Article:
A woman who claimed she was beaten and sexually assaulted by a diplomat and his royal wife, who brought her to London, has spoken of her fear of reprisals.
The 23-year-old, who has been granted refugee status, is owed more than £20,000 following an employment tribunal order, but has been unable to get justice as the couple have returned home.
The woman said she had been treated as little more than a slave after having been promised paid work as a nanny, a room in the couple's magnificent house and days off to enjoy London. Instead, she alleged, they violently beat her, sexually assaulted her and locked her away to work 19-hour days for no pay.
The couple, whose identity is known to the IoS, cannot be named as the victim fears reprisals. She said that they had had her followed after she escaped from their home last year, and have subjected her and her family to death threats.
Her tale of modern slavery is one that is all too familiar in Britain. There are more than 20,000 migrant domestic workers estimated to be in the UK. Those working for diplomats are particularly vulnerable because visa restrictions prevent them changing employer. Last year 189 visas were issued to domestic workers accompanying diplomats, and every year some of these will be subjected to abuse. Now campaigners are demanding a change in the law.
Although the woman reported her allegations to police, they advised her that the couple could not be prosecuted because of their diplomatic status. The Foreign and Commonwealth Office (FCO) contacted their embassy but were told that since they have returned to their home country they cannot be chased for the compensation payments ordered in January.
The domestic worker was 21 when she came to Britain. "From the first night I knew something was wrong," she said. "I was made to share a room with the diplomat and he came into my bed and touched me all over.
"I was so scared but I spoke no English and had no money and no phone. I was trapped. I was paid nothing, never allowed to leave the house, and only given scraps to eat.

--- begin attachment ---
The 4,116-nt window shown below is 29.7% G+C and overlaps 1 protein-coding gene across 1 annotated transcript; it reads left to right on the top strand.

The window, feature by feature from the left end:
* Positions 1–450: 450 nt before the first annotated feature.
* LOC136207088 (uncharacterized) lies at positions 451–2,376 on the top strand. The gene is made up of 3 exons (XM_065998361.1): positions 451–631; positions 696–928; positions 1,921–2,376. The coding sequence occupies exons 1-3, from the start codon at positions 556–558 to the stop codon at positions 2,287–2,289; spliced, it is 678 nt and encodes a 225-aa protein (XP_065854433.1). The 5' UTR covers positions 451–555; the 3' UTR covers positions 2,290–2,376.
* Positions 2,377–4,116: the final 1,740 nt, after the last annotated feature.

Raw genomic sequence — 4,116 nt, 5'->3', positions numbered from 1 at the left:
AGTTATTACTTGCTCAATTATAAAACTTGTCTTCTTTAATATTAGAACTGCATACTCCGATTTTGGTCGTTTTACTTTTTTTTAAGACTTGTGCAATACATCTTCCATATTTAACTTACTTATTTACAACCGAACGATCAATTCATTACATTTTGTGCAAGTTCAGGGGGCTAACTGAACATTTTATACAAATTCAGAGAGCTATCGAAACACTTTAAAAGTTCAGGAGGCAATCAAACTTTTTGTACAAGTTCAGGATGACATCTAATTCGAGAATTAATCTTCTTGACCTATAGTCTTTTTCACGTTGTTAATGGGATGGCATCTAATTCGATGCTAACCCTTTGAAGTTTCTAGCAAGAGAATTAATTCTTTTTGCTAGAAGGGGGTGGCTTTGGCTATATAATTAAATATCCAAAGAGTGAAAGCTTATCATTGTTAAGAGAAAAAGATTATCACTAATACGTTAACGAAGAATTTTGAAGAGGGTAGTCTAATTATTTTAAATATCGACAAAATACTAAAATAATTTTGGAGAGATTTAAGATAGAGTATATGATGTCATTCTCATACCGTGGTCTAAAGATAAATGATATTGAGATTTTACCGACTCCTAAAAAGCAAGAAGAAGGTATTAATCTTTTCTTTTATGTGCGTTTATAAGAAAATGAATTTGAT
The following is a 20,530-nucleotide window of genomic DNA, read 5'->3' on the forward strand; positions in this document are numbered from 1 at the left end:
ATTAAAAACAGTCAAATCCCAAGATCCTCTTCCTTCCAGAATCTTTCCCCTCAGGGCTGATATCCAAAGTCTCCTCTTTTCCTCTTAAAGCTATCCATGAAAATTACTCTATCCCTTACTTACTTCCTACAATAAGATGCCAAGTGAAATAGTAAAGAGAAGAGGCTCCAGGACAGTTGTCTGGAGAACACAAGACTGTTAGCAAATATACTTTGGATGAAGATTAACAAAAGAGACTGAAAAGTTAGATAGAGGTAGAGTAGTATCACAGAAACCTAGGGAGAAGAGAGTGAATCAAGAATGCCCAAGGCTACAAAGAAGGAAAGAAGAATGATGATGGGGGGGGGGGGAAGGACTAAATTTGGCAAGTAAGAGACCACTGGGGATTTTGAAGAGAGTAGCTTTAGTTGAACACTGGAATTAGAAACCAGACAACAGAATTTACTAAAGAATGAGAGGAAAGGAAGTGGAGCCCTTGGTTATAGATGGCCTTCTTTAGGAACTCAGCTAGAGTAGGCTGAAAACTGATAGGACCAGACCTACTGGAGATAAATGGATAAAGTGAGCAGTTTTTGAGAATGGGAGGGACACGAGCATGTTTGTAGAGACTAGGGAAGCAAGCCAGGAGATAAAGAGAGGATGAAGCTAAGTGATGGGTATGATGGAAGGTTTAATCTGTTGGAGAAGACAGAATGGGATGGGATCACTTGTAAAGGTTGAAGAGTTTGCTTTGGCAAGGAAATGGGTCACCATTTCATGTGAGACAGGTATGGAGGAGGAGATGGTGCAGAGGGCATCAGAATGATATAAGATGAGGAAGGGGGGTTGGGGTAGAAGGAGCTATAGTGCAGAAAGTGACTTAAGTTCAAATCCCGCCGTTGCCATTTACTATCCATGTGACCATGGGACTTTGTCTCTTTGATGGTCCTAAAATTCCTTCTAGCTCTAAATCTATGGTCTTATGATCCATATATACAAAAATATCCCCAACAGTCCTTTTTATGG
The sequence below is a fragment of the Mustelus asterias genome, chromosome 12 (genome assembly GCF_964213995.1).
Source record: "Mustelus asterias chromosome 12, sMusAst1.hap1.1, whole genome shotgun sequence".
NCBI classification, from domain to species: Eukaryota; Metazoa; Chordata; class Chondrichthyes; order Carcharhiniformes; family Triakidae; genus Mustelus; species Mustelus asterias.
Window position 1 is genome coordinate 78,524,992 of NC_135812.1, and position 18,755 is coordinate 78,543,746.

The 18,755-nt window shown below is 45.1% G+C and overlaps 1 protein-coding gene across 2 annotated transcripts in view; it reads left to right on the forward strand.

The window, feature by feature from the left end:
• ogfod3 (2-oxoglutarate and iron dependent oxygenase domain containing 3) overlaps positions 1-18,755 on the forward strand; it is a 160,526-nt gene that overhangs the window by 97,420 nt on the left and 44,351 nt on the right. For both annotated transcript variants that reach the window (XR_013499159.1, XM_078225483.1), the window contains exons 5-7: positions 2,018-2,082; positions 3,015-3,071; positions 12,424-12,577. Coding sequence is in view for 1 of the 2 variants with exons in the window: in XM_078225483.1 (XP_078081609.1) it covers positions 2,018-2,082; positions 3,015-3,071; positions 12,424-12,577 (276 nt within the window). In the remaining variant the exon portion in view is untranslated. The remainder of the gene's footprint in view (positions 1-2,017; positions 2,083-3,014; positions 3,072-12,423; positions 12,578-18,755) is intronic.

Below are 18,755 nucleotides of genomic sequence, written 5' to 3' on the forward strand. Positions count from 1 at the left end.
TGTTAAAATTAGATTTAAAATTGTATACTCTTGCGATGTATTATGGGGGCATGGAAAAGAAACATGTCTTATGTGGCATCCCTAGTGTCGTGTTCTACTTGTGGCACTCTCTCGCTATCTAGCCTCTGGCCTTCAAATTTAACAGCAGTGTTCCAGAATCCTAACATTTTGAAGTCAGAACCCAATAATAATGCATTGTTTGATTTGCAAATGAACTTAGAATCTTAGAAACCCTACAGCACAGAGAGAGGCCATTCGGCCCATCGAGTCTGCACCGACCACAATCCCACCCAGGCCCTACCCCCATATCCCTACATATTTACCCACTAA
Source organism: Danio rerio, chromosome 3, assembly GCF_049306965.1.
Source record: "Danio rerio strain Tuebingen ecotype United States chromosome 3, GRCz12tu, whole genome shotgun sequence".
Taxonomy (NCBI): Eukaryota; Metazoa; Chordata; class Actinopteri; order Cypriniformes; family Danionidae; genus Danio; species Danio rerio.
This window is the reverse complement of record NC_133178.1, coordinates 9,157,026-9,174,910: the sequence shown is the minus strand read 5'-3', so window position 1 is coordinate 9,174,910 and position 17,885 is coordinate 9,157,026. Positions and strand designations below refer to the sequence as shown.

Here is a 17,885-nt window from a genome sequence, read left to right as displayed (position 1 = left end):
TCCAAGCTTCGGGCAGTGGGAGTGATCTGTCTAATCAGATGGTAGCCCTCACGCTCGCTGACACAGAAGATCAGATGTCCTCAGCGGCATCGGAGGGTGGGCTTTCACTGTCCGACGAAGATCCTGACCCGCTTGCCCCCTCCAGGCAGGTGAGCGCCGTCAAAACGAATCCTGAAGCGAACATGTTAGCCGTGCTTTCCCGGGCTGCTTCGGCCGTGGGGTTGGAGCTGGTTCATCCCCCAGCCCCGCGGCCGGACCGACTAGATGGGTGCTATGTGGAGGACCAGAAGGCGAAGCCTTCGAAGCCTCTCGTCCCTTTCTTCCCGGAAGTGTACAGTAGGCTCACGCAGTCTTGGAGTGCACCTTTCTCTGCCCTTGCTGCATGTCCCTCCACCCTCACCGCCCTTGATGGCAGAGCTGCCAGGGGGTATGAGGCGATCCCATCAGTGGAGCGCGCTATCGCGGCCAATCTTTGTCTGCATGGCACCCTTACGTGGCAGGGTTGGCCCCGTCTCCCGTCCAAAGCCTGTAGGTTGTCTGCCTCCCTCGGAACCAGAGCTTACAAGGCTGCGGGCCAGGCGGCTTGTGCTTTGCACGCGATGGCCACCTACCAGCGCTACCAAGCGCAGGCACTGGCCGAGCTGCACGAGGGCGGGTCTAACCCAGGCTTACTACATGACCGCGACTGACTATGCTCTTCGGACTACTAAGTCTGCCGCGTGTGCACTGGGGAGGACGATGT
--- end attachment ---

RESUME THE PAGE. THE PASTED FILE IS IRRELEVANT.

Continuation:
"They made me get up at six to cook, clean and care for them and their children; I didn't get to bed until one in the morning. They treated me like dirt, throwing things at me, shouting at me and hitting me ... I hand-washed all their clothes until my hands were inflamed. If I didn't do what they asked they would beat me and smash my head against the wall. Every time I asked to go home they threatened me. They said they would destroy my passport and harm my family. I was terrified because I knew they could; they have power in my country."
Kalayaan, a charity dedicated to helping migrant domestic workers, says her case illustrates the terrible abuses that diplomats can get away with in this country. Jenny Moss, a community advocate for the charity, said: "To protect diplomats' domestic workers it is imperative that the UK Government give them the basic right to change employer, so they can flee abuse and access protection and justice without fear of deportation. The power that employers can wield over vulnerable individuals is akin to bonded labour and leads to human trafficking."
An FCO spokesman said: "We expect foreign missions and diplomats to meet their obligations under the Vienna Convention on Diplomatic Relations 1961, to respect the laws and regulations of the UK, including employment rules."